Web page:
Facing criticism from fellow scientists, the researcher behind the world’s largest effort to edit human embryos with CRISPR is vowing to continue his efforts to develop what he calls “IVF gene therapy.”
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Shoukhrat Mitalipov, of Oregon Health Sciences University in Portland, drew global headlines last August when he reported successfully repairing a genetic mutation in dozens of human embryos, which were later destroyed as part of the experiment.
The laboratory findings on early-stage embryos, he said, had brought the eventual birth of the first genetically modified humans “much closer” to reality.
The breakthrough drew wide attention, including from critics who quickly pounced, calling it biologically implausible and potentially the result of careless errors and artifacts.
Today, those critics are getting an unusual hearing in the journal Nature, which is publishing two critiques of the Oregon research as well as a lengthy reply from Mitalipov and 31 of his coworkers in South Korea, China, and the Salk Institute in La Jolla, California.
The scientific sparring centers on CRISPR’s well-known tendency to introduce unseen damage into a cell’s DNA.
Such damage is always difficult to detect and even more so when dealing with days-old human embryos, made up of a dozen cells and so small as to be invisible to the naked eye.
Paul Thomas, a mouse geneticist at the University of Adelaide, and author of one of the reports taking aim at Mitalipov’s results, raised the specter of children born with terrible birth defects should CRISPR errors, such as deleted genes, go undetected.
“Failure to detect large deletions could lead to disastrous outcomes in potential clinical applications,” Thomas wrote, adding that the need for better ways to measure what CRISPR really does to embryos “cannot be overstated.”
Mitalipov remains intent on proving that CRISPR can work safely on embryos. In an interview, Mitalipov said he believes it will take five to 10 years before the process is ready to attempt in an IVF center.
The revolutionary medical technology being pursued is a way to adjust an embryo’s DNA to remove disease risks. It is sometimes called germline gene editing because any DNA fixes a baby is born with would then be passed down to future generations through that person’s germ cells, the egg or sperm.
For its initial research, the Oregon team recruited women around Portland and paid them $5,000 each to undergo an egg retrieval. With those eggs the team created more than 160 embryos for CRISPR experiments.
Mitalipov said his Oregon center continues to obtain eggs in an ongoing effort to confirm his results and extend them in new directions.
Mitalipov declined to say how many embryos the center has made over the last year, but suggested his center is the only one in the world pursuing gene therapy for IVF embryos at a large scale.
Teams in China and the UK have also tried editing embryos with CRISPR. But those efforts are limited in scope and in many other countries embryo editing is restricted by law.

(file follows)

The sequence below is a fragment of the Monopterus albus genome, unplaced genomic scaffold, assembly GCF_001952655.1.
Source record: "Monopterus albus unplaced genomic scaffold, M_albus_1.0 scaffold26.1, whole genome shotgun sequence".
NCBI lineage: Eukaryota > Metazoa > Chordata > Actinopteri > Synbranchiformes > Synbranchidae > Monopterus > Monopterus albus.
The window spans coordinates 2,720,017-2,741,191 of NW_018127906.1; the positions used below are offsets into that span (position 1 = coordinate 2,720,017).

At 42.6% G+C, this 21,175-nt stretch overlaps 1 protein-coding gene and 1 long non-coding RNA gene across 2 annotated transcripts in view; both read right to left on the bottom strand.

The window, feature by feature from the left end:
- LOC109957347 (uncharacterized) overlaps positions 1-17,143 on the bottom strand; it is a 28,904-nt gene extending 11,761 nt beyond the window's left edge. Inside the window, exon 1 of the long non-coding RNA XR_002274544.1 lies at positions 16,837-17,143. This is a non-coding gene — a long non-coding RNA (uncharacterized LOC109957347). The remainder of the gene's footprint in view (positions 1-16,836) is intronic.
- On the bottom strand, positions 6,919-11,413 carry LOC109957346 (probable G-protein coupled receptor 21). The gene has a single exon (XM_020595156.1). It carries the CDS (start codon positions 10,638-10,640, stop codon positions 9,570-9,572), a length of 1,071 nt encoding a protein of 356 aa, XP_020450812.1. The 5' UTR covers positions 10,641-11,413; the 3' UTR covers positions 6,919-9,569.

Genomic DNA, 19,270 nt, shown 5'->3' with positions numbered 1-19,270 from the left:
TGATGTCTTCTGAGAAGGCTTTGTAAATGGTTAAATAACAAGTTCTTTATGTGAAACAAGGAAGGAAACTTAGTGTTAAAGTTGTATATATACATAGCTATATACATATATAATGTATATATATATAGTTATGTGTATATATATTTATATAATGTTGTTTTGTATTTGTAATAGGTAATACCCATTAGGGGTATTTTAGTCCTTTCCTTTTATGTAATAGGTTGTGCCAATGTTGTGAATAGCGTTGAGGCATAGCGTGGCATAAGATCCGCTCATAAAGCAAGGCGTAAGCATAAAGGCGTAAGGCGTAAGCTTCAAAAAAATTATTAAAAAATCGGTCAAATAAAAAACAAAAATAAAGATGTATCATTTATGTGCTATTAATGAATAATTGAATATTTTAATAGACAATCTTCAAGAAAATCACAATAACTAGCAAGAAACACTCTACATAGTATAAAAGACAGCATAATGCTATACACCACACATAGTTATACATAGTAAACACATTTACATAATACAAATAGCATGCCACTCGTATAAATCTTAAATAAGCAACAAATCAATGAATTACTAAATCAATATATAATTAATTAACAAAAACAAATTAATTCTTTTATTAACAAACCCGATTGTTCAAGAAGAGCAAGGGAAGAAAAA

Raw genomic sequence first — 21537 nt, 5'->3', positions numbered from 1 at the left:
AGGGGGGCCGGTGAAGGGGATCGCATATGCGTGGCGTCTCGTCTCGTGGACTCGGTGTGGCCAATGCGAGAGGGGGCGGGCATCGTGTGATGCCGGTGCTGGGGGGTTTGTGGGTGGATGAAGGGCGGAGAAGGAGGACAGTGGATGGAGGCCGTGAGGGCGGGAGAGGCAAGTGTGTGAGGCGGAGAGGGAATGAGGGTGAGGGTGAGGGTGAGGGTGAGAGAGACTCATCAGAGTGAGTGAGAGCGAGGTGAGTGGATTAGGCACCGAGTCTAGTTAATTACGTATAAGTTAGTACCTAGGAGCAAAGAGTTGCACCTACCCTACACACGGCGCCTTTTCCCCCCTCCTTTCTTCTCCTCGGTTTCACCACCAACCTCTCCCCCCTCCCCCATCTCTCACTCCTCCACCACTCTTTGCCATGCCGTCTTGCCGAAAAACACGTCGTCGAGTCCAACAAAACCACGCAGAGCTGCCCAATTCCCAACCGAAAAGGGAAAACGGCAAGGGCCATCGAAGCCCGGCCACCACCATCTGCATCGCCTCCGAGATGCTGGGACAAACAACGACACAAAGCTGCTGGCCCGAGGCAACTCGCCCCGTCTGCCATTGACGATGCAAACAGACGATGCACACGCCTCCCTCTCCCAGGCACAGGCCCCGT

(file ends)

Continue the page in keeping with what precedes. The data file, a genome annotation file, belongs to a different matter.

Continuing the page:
That has made it difficult for anyone to independently confirm Mitalipov’s findings in human embryos, Thomas says.
Normally, to edit a cell, scientists use CRISPR to slash open its DNA at a precise spot. If they also inject a correct copy of a gene, a cell can use this template to guide a successful replacement of faulty DNA.
Mitalipov’s surprise finding was that newly fertilized eggs ignored the templates he’d added to repair a gene mutation that causes hypertrophic cardiomyopathy, a heart ailment. Instead, he claimed, mutated DNA from the father’s sperm was corrected using the mother’s healthy version of the same gene.
Some skeptics, including Maria Jasin at Memorial Sloan Kettering Cancer Center, author of the second critique appearing in Nature, considered that a near biological impossibility. That is because immediately after fertilization the father’s DNA and that of the mother are each temporarily ensconced in separate nuclei.
If they aren’t physically touching, how could the repair possibly get made?
Doubts over the research gained purchase because there was a possibility Mitalipov’s initial report hadn’t fully ruled out. If CRISPR had accidentally deleted the father’s gene, instead of repairing it, it could have wrongly appeared that the procedure had been successful.
Mitalipov thinks his conclusions will stand up. He says his group reanalyzed DNA from hundreds of cells taken from the edited embryos and didn’t find evidence of major CRISPR mistakes.
What’s more, there’s new evidence emerging from other labs that the unexpected repair phenomenon is real. A group at MIT experimenting with CRISPR on mouse embryos, for instance, claimed earlier this year it had “conclusive” evidence that it happens in that species, too.
Guoping Feng, leader of that study, said in an email that his research “supports” Mitalipov’s conclusions.
The use of gene-editing to correct disease mutations in IVF embryos remains widely debated. A recent poll found that Americans support the idea of preventing disease but remain uneasy about actually testing gene-editing technology on human embryos.
Mitalipov says trying out CRISPR on embryos is the only way to make progress and determine how to make germline gene editing safe and effective.
“If we don’t do it, it will never come closer,” he says.